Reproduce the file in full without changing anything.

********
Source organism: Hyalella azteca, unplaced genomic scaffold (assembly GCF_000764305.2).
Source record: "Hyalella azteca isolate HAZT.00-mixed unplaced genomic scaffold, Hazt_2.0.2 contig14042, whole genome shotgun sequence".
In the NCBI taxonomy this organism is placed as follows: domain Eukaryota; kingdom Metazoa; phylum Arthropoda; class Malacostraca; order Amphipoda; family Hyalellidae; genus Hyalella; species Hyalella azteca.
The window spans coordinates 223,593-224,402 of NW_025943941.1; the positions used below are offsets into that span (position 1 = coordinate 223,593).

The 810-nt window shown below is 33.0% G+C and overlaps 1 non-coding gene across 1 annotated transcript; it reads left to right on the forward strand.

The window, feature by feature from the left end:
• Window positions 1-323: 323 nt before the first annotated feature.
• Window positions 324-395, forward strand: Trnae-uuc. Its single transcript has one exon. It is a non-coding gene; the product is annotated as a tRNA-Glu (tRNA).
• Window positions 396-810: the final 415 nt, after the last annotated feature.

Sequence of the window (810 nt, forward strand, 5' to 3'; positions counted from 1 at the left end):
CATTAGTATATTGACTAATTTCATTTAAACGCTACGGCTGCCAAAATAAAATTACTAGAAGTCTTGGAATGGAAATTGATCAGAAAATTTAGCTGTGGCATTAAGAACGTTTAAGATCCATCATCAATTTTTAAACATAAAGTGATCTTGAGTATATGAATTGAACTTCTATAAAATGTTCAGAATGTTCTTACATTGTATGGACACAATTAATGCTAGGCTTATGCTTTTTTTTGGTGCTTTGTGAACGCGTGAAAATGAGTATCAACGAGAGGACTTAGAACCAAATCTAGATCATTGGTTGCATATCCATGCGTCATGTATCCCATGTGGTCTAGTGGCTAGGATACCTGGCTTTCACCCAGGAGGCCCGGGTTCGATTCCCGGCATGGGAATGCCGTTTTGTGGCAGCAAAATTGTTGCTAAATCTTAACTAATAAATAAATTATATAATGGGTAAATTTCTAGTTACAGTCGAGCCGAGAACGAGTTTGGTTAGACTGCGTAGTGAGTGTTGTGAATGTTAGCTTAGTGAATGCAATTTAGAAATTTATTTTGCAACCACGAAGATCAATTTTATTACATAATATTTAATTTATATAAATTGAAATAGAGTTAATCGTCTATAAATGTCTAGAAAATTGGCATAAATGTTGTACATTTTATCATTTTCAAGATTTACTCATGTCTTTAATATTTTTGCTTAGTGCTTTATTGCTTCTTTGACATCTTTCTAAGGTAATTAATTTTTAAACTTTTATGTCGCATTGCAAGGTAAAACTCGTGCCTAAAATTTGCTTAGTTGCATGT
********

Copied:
Source organism: Hyalella azteca, unplaced genomic scaffold (assembly GCF_000764305.2).
Source record: "Hyalella azteca isolate HAZT.00-mixed unplaced genomic scaffold, Hazt_2.0.2 contig14042, whole genome shotgun sequence".
In the NCBI taxonomy this organism is placed as follows: domain Eukaryota; kingdom Metazoa; phylum Arthropoda; class Malacostraca; order Amphipoda; family Hyalellidae; genus Hyalella; species Hyalella azteca.
The window spans coordinates 223,593-224,402 of NW_025943941.1; the positions used below are offsets into that span (position 1 = coordinate 223,593).

The 810-nt window shown below is 33.0% G+C and overlaps 1 non-coding gene across 1 annotated transcript; it reads left to right on the forward strand.

The window, feature by feature from the left end:
• Window positions 1-323: 323 nt before the first annotated feature.
• Window positions 324-395, forward strand: Trnae-uuc. Its single transcript has one exon. It is a non-coding gene; the product is annotated as a tRNA-Glu (tRNA).
• Window positions 396-810: the final 415 nt, after the last annotated feature.

Sequence of the window (810 nt, forward strand, 5' to 3'; positions counted from 1 at the left end):
CATTAGTATATTGACTAATTTCATTTAAACGCTACGGCTGCCAAAATAAAATTACTAGAAGTCTTGGAATGGAAATTGATCAGAAAATTTAGCTGTGGCATTAAGAACGTTTAAGATCCATCATCAATTTTTAAACATAAAGTGATCTTGAGTATATGAATTGAACTTCTATAAAATGTTCAGAATGTTCTTACATTGTATGGACACAATTAATGCTAGGCTTATGCTTTTTTTTGGTGCTTTGTGAACGCGTGAAAATGAGTATCAACGAGAGGACTTAGAACCAAATCTAGATCATTGGTTGCATATCCATGCGTCATGTATCCCATGTGGTCTAGTGGCTAGGATACCTGGCTTTCACCCAGGAGGCCCGGGTTCGATTCCCGGCATGGGAATGCCGTTTTGTGGCAGCAAAATTGTTGCTAAATCTTAACTAATAAATAAATTATATAATGGGTAAATTTCTAGTTACAGTCGAGCCGAGAACGAGTTTGGTTAGACTGCGTAGTGAGTGTTGTGAATGTTAGCTTAGTGAATGCAATTTAGAAATTTATTTTGCAACCACGAAGATCAATTTTATTACATAATATTTAATTTATATAAATTGAAATAGAGTTAATCGTCTATAAATGTCTAGAAAATTGGCATAAATGTTGTACATTTTATCATTTTCAAGATTTACTCATGTCTTTAATATTTTTGCTTAGTGCTTTATTGCTTCTTTGACATCTTTCTAAGGTAATTAATTTTTAAACTTTTATGTCGCATTGCAAGGTAAAACTCGTGCCTAAAATTTGCTTAGTTGCATGT